Page:Cambridge Modern History Volume 1.djvu/343

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these troubles, Max was again forced to have recourse to the Estates. The Diet, which had been dragging on its lengthy and unimportant sittings at Worms, was transferred at the Emperor's request to his own city of Freiburg in the Breisgau. Max complained bitterly that the Estates were indifferent to his foreign policy and careless of the glories of the Empire. "I have been betrayed by the Lombards," he declared, "I have been abandoned by the Germans. But I will not again suffer myself to be bound hand and foot as at Worms. I will carry on the war myself, and you can say to me what you will. I would sooner dispense myself from my oath at Frankfort; for I am bound to the House of Austria as well as to the Empire." With King and Estates thus utterly at variance, no great results were to be expected. Maximilian desired to carry out his spirited foreign policy: the Estates wished to secure the peace and prosperity of Germany. It was to little purpose that Berthold and many of the cities brought in their contributions towards the Common Penny. Max betook himself to the Netherlands to wage war against Charles, Count of Egmont, the self-styled Duke of Gelderland, who upheld the French cause on the Lower Rhine. With war everywhere it was useless to go on with the farce of assembling the Estates. In 1499 an attempt to hold a Diet at Worms broke down, and, though Max went back from Gelderland to Cologne to meet the Estates, the rump of a Diet assembled at Worms refused to transfer its sittings to Cologne. Berthold lay dangerously sick. The helplessness and disorder of the Empire were as great as ever.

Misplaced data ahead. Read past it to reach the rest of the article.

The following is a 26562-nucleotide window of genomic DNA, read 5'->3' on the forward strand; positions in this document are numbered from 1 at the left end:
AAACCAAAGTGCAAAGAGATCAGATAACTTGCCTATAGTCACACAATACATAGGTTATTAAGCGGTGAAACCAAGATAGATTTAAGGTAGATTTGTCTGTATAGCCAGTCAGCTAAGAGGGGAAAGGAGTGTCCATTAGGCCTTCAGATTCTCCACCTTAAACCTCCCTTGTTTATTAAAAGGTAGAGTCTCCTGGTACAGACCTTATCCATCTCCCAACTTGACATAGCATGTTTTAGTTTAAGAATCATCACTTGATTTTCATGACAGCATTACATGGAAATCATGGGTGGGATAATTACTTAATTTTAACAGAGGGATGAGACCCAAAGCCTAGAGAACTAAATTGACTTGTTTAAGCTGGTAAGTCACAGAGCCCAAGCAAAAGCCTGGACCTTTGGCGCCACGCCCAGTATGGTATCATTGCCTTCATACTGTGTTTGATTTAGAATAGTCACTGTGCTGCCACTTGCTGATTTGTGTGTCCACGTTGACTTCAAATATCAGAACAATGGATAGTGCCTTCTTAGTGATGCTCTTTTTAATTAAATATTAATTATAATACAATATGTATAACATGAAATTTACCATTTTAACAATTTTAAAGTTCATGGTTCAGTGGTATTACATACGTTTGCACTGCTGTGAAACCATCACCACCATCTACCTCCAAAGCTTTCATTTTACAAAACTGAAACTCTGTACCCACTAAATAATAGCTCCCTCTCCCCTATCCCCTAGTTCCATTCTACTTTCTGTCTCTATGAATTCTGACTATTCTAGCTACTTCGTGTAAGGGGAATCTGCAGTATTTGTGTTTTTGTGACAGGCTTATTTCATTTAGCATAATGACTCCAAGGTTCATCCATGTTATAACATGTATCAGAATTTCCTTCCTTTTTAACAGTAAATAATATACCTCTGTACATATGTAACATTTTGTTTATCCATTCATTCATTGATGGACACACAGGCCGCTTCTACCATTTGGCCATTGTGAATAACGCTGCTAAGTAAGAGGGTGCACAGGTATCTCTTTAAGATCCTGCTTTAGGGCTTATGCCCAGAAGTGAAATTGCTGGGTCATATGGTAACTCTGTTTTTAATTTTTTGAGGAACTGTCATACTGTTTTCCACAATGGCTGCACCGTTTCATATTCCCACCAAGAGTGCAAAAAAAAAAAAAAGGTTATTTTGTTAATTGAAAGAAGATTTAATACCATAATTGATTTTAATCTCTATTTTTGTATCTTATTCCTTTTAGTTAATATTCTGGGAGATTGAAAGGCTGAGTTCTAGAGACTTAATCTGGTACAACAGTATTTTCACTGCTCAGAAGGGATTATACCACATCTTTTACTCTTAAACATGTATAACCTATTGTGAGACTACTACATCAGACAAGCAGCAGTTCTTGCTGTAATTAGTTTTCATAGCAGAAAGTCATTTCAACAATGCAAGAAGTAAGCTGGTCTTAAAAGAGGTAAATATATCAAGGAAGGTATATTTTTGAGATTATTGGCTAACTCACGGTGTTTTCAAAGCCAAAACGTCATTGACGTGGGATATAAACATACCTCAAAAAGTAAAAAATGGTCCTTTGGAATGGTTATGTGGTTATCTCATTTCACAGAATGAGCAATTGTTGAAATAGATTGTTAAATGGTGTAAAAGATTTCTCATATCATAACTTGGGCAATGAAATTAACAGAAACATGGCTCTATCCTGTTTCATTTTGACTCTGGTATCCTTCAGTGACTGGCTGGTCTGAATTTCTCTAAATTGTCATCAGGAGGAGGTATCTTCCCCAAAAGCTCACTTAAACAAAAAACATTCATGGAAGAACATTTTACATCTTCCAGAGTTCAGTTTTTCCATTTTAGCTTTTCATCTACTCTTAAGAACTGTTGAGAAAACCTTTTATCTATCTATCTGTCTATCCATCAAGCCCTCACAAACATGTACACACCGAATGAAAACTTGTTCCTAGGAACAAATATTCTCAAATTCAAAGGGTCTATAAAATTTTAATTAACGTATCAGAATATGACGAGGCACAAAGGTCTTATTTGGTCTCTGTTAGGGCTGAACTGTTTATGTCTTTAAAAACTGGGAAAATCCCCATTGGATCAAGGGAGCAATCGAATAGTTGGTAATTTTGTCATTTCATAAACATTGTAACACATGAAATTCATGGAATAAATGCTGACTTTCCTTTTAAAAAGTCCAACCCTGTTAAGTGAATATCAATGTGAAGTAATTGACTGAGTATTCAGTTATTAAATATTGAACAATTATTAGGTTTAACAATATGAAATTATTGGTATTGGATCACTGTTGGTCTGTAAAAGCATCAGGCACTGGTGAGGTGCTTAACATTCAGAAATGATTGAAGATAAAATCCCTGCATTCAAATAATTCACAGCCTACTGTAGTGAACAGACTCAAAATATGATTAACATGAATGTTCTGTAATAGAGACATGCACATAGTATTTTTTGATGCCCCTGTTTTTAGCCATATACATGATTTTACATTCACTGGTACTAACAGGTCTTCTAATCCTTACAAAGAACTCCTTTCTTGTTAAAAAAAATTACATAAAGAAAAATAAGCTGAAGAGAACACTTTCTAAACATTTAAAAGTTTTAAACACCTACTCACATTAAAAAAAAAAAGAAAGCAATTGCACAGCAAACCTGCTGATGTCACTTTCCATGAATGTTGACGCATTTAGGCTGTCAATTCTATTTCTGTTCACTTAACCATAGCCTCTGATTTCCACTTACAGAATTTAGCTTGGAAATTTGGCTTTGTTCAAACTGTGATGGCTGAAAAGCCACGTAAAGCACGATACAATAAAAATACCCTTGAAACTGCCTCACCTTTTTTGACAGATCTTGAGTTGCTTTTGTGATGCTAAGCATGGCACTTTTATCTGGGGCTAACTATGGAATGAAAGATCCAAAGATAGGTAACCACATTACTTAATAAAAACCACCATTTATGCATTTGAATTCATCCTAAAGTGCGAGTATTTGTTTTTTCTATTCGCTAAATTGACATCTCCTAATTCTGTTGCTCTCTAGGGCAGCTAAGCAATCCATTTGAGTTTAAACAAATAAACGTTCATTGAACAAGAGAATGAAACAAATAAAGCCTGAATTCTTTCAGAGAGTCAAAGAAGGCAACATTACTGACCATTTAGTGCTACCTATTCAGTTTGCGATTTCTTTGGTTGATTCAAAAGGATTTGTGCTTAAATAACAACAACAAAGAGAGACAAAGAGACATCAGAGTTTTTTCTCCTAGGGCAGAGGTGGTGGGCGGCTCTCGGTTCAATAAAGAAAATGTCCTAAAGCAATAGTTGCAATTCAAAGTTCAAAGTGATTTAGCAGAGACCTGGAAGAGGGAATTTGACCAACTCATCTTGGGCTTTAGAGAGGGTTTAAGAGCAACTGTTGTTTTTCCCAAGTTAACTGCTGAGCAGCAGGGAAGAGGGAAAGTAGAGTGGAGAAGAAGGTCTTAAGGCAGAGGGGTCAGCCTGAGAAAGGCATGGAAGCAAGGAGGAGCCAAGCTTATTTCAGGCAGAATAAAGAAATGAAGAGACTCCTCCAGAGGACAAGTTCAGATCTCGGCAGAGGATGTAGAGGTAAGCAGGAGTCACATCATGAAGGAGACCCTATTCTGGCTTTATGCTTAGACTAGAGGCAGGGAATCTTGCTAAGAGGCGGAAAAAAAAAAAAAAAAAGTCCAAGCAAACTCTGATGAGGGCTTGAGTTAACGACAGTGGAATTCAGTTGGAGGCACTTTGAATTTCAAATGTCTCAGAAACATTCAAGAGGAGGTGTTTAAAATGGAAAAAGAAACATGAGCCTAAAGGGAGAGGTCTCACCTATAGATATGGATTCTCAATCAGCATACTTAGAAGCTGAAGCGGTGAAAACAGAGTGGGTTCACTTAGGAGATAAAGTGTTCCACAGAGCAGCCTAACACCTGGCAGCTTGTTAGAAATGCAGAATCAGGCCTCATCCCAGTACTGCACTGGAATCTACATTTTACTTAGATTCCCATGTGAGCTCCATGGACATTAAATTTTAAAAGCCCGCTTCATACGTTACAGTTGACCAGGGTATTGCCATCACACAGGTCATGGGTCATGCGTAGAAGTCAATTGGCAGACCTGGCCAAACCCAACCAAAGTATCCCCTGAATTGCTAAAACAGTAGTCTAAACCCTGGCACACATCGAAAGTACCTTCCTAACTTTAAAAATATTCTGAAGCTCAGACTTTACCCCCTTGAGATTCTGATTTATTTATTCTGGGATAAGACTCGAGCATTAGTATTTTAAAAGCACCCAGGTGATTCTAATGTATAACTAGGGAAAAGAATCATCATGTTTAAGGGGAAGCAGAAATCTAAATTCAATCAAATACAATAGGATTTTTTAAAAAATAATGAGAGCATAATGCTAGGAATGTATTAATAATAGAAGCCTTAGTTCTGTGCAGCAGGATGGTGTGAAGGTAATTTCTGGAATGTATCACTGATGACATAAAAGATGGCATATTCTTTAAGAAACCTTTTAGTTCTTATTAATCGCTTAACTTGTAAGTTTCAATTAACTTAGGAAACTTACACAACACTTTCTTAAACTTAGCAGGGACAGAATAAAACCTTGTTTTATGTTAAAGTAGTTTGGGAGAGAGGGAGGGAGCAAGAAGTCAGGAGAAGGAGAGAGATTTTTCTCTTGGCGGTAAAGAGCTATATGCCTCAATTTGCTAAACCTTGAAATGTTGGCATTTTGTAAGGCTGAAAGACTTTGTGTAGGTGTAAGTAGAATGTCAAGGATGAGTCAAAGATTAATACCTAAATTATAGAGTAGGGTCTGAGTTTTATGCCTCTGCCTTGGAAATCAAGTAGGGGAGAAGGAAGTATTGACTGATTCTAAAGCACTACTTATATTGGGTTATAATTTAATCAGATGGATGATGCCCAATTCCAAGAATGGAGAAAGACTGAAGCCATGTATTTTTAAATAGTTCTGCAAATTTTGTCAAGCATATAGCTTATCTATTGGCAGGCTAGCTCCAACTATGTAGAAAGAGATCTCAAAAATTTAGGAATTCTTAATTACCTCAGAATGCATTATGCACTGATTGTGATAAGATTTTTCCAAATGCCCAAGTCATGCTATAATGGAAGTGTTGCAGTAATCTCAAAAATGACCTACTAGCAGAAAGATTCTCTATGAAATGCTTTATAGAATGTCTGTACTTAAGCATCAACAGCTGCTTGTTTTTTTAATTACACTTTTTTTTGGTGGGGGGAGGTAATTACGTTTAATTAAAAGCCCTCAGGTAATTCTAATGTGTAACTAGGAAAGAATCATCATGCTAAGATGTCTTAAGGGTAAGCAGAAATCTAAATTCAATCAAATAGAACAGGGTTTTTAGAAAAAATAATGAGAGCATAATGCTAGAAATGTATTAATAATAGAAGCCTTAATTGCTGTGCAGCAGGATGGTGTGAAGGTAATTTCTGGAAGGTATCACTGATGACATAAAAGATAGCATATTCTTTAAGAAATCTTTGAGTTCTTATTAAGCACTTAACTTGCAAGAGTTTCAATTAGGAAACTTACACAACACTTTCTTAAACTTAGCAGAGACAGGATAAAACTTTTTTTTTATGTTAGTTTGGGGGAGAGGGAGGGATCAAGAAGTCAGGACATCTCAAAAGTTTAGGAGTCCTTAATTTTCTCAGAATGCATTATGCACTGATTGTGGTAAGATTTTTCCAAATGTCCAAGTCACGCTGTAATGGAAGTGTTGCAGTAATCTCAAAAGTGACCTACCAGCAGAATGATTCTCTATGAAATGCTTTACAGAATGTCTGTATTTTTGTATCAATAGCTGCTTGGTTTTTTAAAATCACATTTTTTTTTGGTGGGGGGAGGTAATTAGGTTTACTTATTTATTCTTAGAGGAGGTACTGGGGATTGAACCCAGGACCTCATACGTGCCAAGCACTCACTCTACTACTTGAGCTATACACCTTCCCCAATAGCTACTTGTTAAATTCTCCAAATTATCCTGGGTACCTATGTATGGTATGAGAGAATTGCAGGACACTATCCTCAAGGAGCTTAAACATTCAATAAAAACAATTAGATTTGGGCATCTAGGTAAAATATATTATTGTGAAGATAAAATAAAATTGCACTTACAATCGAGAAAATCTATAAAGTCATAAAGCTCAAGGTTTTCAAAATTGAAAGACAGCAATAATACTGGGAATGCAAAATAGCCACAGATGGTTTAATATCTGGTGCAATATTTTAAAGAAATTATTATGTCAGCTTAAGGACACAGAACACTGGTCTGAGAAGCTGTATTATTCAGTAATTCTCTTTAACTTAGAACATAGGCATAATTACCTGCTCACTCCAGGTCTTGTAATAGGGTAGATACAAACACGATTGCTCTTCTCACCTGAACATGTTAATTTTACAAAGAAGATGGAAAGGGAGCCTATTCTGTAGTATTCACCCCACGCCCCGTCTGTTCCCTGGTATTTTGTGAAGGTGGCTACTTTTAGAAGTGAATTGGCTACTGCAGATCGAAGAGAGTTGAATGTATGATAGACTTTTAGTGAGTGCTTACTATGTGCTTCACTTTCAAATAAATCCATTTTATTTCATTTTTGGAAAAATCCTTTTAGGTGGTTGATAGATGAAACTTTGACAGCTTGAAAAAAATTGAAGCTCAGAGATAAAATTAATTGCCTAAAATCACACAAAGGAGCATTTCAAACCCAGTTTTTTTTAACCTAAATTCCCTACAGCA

A trouble that had long been imminent now came to a head. The Swiss Confederacy, though still nominally a part of the Empire, had long been drifting into independence. It now refused to be bound by the new policy of strengthening the links that connected the various parts of the Empire with each other. The Swiss who had recently given great offence by declining to join the Swabian League, now forbade the collection of the Common Penny and rejected the jurisdiction of the Kammergericht. They renewed their connexion with France at the very moment when France went to war with the Empire, and threatened to absorb the confederated towns of Elsass, as in 1481 they had absorbed Freiburg and Solothurn. The eagerness of Max's Tyrolese government now forced him into open war with the Swiss. But the princely champions of reform would not lift a hand against the daring mountaineers who defied the authority of the Empire. Only the Swabian League gave Max any real help. Before long his armies were beaten and there was no money to raise fresh ones. In despair Max concluded the Peace of Basel (1499) in which he gave the Swiss their own terms. They were declared freed from the Common Penny and from the imperial Chamber and all other specific imperial jurisdiction. A vague and undefined relationship between the Swiss and the Empire was still allowed to remain until the Peace of 1648. And in the following years